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Spotted Bass: How to 'Spot' and Fish for the Largemouth Cousin

Spotted Bass

We've got the scoop on identifying and fishing for the venerable spotted bass.

The spotted bass is a popular, yet sometimes slightly misunderstood species of American game fish.

According to the U.S. Geological Survey (USGS), the spotted bass is native to the "Mississippi River basin from southern Ohio and West Virginia to southeastern Kansas, and south to the Gulf; Gulf Slope drainages from the Chattahoochee River, Georgia (where possibly introduced), and to the Guadalupe River in Texas."

One of the black bass species, spotted bass (Micropterus punctulatus) are also known as the Kentucky spotted bass, the spotty, and even the Alabama spotted bass depending on the location, but most anglers know that they are different from the more commonly known largemouth bass.

Spotted Bass vs. Largemouth Bass

Spotted bass are a freshwater fish similar to the largemouth bass, but unlike the largemouth, spots have scales on the base of the back dorsal fin, and both dorsal fins are clearly connected. One of the biggest distinctions of the largemouth bass is that its jaw extends beyond its eye while the upper jaw of the spotted bass does not.

The cheek scales on the spotted bass are smaller compared to the largemouth, but that's not all. Largemouth bass have a lateral line, but it isn't nearly as pronounced as the line on the spotted bass, which looks similar to a picture of a sound wave.

Spotted bass also have dark spots on their bellies and lower sides that the largemouth lacks. Even at that, it is still a bit difficult to distinguish one from the other at times due to their similarities. Spotted bass also have a rough rectangular patch in the center of their tongue while largemouths have a smooth tongue.

This may be more difficult to spot, but it is definitely there.

 

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The coloration of a spotted bass and its lateral line can vary depending on time of year, location, and water quality.

Largemouths live quite a bit longer than a spot, roughly around 10-15 years, whereas the spotted bass lives only about five years. Largemouth also tend to be more solitary creatures while the spotted bass can be found in schools at times.

Spotted bass are more like smallmouth bass in that they prefer more clear water and can even be found as deep as 30 feet, while largemouth are usually found in shallower waters. Spots are even more active in the winter when the water temperature drops, a time when the largemouth all but disappears.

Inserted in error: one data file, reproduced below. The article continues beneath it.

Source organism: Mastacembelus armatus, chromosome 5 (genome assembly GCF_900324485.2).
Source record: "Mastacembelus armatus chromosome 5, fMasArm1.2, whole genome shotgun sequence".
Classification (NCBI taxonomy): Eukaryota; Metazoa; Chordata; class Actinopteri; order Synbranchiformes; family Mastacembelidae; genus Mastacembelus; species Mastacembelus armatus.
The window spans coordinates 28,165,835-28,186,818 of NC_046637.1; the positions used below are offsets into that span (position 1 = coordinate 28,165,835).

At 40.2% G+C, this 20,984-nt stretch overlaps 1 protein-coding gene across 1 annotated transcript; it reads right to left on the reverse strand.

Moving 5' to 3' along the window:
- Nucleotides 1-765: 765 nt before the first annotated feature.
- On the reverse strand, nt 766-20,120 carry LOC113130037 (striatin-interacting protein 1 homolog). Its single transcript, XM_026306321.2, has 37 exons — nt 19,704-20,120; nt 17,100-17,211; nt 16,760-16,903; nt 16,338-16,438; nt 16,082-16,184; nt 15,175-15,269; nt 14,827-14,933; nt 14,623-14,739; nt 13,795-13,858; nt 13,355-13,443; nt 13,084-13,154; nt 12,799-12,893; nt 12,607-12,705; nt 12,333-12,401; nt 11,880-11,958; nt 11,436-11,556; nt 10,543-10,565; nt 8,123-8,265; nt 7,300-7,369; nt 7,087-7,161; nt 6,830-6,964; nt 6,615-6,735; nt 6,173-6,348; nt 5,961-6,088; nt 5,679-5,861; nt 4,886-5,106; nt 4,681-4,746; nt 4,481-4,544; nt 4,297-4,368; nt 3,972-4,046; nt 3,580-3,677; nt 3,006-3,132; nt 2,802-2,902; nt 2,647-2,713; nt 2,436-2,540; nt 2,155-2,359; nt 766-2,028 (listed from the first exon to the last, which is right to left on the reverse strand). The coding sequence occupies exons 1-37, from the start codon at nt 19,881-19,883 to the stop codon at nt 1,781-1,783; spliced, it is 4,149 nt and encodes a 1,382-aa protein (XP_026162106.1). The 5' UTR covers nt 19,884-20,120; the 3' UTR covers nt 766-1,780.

Spotted Bass Fishing

 

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As a game fish, young spotted bass have an affinity for aquatic insects, but soon they turn their attention to the things that make a bass special like shad and crayfish. Many of the same offerings that take both largemouth and smallmouth bass work well for spots such as crankbaits, spinnerbaits, stickbaits, and soft plastics.

Like any bass, they can be targeted before, during, and after their spawning period by using the same techniques. Since spots prefer more of a current in the water than their larger cousins, they tend to get in eddies or current breaks. This is similar to what you'd find in river smallmouth fishing, where the fish use those current breaks as ambush points to attack their prey before it knows what hit it.

Finesse baits like the shaky head worm are a go-to bait for spots that are on the prowl, but football head jigs and Carolina rigs work well also. Maybe the best part is that spots will aggressively hit topwater offerings as well.

More Thoughts on the Spotted Bass

From North Carolina and Tennessee to the Florida panhandle, this member of the sunfish family has been bending rods and putting smiles on the faces of anglers since it was first discovered or introduced in states around the country. Regions with native populations statewide typically have excellent fisheries that are second only to the largemouth bass in popularity.

Anglers need no specialized gear and can count on any bass fishing tackle that they already have to fish for these fun and active fish. They can be fished from the shore or from a boat and enjoyed by the simplest weekend fisherman or all of the bass pros that we know and love.

When you're ready to go after this subspecies, here's hoping you've learned a thing or two about the spotted bass.

For fishing gear and more, check out Cabelas.com.

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NEXT: RAY SCOTT: THE 'GODFATHER' OF MODERN BASS FISHING

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Spotted Bass: How to 'Spot' and Fish for the Largemouth Cousin